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Palestinian ambassador killed in blast

| Wednesday, Jan. 1, 2014, 9:24 p.m.

PRAGUE — The Palestinian ambassador to the Czech Republic died on Wednesday in an explosion that occurred when he opened an old safe that had been left untouched for more than 20 years, officials said.

Ambassador Jamal al-Jamal, 56, was at home with his family at the time of the explosion, according to Palestinian embassy spokesman Nabil El-Fahel. Al-Jamal was seriously injured and rushed to a hospital, where he died, police spokeswoman Andrea Zoulova said.

Palestinian Foreign Minister Riad Malki said no foul play was suspected, noting that the safe had been left untouched for more than 20 years.

It appeared that the door of the safe had been booby-trapped, according to Zoulova. It was unclear how al-Jamal tried to open it or what type of safe it was.

The safe was recently moved from the old embassy building, but it had come from a building that used to house the Palestinian Liberation Organization's offices in the 1980s, Malki said.

“The ambassador decided to open it. After he opened it, apparently something happened inside (the safe) and went off,” Malki said.

It was not clear how Malki knew the safe had been untouched for more than 20 years or why and when the safe would have been booby-trapped.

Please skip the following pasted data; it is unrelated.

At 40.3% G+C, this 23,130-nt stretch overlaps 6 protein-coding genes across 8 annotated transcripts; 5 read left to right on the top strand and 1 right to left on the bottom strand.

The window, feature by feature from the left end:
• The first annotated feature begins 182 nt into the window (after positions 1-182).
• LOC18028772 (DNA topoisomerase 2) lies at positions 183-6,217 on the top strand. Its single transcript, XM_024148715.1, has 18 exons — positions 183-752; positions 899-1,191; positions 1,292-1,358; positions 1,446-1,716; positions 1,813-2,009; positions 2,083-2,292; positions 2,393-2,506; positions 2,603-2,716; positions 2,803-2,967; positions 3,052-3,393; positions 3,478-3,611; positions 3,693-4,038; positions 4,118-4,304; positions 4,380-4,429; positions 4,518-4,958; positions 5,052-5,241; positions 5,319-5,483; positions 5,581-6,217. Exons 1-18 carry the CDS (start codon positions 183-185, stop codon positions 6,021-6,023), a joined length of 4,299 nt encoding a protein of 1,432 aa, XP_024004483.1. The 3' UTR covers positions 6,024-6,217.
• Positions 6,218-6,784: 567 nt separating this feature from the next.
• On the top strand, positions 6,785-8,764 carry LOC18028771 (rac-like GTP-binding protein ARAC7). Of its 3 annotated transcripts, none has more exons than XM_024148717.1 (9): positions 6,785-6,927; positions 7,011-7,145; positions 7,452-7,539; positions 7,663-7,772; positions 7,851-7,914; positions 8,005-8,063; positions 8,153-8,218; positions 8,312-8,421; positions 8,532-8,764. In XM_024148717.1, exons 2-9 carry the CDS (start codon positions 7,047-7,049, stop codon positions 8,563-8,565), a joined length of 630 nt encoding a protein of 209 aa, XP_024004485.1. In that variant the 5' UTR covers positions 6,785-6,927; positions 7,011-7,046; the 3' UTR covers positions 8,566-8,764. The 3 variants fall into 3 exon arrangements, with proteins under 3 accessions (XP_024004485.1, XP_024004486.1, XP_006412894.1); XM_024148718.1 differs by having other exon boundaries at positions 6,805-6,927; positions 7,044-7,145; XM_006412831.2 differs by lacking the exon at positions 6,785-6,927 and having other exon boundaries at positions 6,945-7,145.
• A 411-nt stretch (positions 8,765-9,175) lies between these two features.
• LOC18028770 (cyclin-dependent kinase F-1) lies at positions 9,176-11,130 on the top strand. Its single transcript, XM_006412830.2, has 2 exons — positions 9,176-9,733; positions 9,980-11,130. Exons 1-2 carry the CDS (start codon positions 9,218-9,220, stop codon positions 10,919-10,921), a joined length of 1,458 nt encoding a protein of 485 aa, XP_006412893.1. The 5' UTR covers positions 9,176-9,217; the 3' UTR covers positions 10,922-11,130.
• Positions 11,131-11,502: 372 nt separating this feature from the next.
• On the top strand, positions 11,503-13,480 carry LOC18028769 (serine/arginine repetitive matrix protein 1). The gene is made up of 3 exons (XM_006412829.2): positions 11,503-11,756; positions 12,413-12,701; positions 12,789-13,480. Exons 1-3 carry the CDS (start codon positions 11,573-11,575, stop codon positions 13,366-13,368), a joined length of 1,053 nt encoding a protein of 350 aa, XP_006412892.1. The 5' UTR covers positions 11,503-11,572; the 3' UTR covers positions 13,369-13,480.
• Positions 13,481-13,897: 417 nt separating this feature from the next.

During the 1980s — before the fall of the Soviet Union — the PLO had close ties with the Eastern bloc. In recent years, relations have been tense, and the Czech government was viewed as largely taking Israel's side in the Mideast conflict, said Nabil Shaath, a foreign affairs veteran and leading official in Palestinian President Mahmoud Abbas' Fatah movement.

“The safe was sitting neglected in one of the areas of the old embassy. It was in one of the corners. No one had touched it for 20 to 25 years,” Malki said.

The embassy recently moved to a new complex.

“The ambassador wanted to know what is in the safe,” Malki said. “He opened it and asked his wife to bring a paper and a pen to write down the contents of the safe. She left him to bring (the) pen and paper. During that time, she heard the sound of an explosion.”

He said the ambassador had taken some of the contents out of the safe, but it wasn't immediately clear what was inside.

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